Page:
What happens is that algae builds up slowly over time and eventually coats the tanks, so if the slime is stuck to the tank wall and you look at your clean filter you may think the tank is clean, but it isn't. Or if you think that because the main filter hasn't picked up gunk then a polisher won't either, then that is the wrong approach. You need to do the filtering when the gunk is in suspension, so ideally during or maybe just after an into-wind bouncy trip. Do the polishing then regularly and you will keep the build up to low levels and you will are more likely to see gunk on the filter. Maybe test it. Run the engine during a bumpy trip. The return fuel will run through the filter and reveal any problem. If there is one then you can repeat this regularly to keep on top of it, or run a polisher regularly to reduce the build up.

I think biobor is a good idea and I use it too.
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Old 24-10-2016, 05:08   #59
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Re: Installing a fuel polishing system

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Thanks.

The fuel polishing module is tucked away behind the saloon cushions, the filters shown (dual Racors for the engine and the Separ) are located in the workshop near the engine and the generator Racor is under the saloon floorboards next to the generator.
That's what your workshop looks like? Well I suppose that's what you get with an Oyster . Nice!
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Old 24-10-2016, 05:30   #60
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Re: Installing a fuel polishing system

Ken,
I'm not against a fuel polisher. Just I believe that the vast majority of people don't need one, if your not regularly clogging filters, you don't need one.
One thing that is prelevant on the internet is people get to reading these threads and convince themselves this is something else they need, you know to ensure they have every thing they may need. I have fallen into that trap myself.
I think there is great wisdom in those that have said, be sure you have the safety gear, and then go. After being out for awhile you will decide what you need and what you don't. To some dropping 2K on the newest must have thing is no problem and it gives them a sense of satisfaction in being well equipped, but to some 2 K is a lot of money, money that I believe most don't need to spend.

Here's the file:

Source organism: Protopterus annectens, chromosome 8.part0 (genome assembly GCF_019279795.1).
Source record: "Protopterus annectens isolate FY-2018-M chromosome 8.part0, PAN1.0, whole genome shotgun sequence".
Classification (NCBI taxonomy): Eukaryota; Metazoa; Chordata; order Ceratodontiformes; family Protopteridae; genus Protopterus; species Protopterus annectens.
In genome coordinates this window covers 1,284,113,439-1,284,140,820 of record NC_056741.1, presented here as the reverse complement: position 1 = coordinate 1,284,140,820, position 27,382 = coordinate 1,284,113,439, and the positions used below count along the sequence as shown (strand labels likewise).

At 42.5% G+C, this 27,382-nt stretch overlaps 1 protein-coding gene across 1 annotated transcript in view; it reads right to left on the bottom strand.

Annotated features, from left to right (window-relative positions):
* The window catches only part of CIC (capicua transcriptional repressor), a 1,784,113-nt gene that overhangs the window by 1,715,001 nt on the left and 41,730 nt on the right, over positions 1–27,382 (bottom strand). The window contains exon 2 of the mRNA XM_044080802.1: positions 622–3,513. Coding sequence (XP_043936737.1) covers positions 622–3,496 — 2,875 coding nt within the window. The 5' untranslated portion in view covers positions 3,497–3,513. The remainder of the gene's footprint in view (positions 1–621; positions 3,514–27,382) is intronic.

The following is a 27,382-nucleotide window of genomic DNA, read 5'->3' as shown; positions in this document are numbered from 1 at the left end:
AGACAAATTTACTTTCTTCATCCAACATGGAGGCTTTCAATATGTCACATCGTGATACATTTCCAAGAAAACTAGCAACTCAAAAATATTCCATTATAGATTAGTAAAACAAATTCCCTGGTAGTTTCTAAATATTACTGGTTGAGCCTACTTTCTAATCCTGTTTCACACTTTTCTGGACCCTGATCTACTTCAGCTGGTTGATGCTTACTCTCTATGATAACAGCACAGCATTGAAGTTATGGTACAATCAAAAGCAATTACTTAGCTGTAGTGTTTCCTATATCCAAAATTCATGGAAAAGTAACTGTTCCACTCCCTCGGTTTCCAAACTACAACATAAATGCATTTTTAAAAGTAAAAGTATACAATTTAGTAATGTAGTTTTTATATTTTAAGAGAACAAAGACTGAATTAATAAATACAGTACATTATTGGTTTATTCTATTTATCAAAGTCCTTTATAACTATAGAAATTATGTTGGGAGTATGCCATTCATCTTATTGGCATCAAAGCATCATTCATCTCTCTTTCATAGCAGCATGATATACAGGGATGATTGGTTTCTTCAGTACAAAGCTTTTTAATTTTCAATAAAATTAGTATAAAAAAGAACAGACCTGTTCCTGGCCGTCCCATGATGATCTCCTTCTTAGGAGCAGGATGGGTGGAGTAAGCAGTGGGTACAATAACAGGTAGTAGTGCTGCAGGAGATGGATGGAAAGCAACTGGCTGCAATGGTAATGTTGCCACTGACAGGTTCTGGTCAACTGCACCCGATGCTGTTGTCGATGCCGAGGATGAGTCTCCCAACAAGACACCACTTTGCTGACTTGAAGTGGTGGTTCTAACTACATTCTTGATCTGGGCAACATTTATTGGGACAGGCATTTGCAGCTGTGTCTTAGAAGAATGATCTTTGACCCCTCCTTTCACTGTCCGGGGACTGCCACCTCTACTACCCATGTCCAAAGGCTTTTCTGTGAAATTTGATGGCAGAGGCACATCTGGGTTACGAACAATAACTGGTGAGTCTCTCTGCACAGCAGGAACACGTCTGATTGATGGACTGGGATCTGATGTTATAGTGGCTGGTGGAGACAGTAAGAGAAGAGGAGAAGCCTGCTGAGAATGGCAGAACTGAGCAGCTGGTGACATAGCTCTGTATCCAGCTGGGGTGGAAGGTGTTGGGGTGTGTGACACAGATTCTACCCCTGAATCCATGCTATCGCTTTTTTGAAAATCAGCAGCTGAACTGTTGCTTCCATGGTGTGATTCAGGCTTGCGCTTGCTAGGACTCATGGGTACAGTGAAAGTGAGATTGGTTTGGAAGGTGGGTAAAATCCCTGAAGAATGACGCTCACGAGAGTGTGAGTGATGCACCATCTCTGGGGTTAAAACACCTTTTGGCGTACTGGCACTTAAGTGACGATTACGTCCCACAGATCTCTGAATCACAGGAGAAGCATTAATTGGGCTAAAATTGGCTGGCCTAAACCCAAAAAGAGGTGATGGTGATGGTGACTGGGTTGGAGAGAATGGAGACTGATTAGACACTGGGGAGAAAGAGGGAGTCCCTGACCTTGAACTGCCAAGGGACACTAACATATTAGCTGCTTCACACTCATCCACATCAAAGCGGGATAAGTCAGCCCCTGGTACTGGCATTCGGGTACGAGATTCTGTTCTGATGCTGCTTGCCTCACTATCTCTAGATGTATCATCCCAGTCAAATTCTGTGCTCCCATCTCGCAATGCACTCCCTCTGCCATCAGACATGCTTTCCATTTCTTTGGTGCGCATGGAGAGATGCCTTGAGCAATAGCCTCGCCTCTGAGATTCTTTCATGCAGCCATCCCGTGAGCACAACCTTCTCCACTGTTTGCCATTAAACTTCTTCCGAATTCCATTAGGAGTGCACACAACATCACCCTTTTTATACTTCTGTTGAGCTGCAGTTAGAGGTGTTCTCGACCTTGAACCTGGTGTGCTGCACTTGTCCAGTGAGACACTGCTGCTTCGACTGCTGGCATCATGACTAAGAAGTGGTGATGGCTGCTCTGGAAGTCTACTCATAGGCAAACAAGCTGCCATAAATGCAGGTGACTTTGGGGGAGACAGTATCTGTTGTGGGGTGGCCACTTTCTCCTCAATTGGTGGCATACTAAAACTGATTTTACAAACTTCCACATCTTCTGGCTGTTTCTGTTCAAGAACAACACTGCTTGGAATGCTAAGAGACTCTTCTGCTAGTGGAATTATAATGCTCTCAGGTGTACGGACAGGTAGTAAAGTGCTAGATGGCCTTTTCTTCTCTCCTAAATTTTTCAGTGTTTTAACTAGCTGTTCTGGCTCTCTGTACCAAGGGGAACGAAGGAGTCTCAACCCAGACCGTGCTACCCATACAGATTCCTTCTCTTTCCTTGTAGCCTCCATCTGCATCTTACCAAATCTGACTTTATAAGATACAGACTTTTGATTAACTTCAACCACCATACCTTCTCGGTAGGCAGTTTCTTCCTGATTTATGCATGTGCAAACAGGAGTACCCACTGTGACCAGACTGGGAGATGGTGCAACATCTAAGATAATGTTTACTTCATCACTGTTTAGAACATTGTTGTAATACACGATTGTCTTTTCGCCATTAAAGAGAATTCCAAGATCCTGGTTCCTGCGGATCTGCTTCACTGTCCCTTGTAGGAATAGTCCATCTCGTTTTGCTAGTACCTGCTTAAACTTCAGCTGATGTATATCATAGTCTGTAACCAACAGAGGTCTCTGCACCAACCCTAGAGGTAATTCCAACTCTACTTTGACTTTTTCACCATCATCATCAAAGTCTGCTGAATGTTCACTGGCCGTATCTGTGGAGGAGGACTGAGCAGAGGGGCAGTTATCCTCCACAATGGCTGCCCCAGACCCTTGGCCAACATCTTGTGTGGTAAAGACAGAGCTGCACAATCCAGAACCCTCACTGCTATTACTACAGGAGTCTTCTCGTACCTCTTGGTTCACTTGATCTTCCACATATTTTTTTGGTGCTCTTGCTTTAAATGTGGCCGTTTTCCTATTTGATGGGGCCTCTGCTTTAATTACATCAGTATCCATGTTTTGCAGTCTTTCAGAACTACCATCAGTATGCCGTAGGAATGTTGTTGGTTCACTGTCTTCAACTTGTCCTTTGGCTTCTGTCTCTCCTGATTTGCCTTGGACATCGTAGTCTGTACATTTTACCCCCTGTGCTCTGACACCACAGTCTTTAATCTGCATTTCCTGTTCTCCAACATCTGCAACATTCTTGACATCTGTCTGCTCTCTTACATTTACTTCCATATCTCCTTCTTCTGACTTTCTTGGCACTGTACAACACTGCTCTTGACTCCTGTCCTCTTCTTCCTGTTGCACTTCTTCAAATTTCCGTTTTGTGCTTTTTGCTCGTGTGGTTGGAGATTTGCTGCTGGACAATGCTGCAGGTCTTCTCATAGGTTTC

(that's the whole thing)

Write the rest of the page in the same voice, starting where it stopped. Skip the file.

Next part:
But I go back to if your not clogging filters regularly, then you don't need one, and if your buying one for fear of clogging a filter at the wrong time, buy the twin Racor instead.
To buy a good one like you have is about $2,000, I have looked.
My fuel tank problem is very likely that I'm cleaning off the old varnish on the walls of the tank with ULSD, you see my boat ran for years with old type Diesel, then of course started using ULSD, and ULSD has solvent properties that will strip varnish etc for a while, then of course when it's clean, it's clean. Real common on Farm tanks around here, when they first switch over, they clog a few filter for a few tanks, then things go back to normal.
If I could have my tank cleaned I would, but it's a case of the cure being worse than the disease. The tofu has been gone for years, that was dead algae and once gone, has not returned. My tank is essentially not accessible. I have changed one set of filters in the two years I have had the dual Racor setup. To me that doesn't warrant spending two grand.
That is my point, that most don't need to spend the cash is all.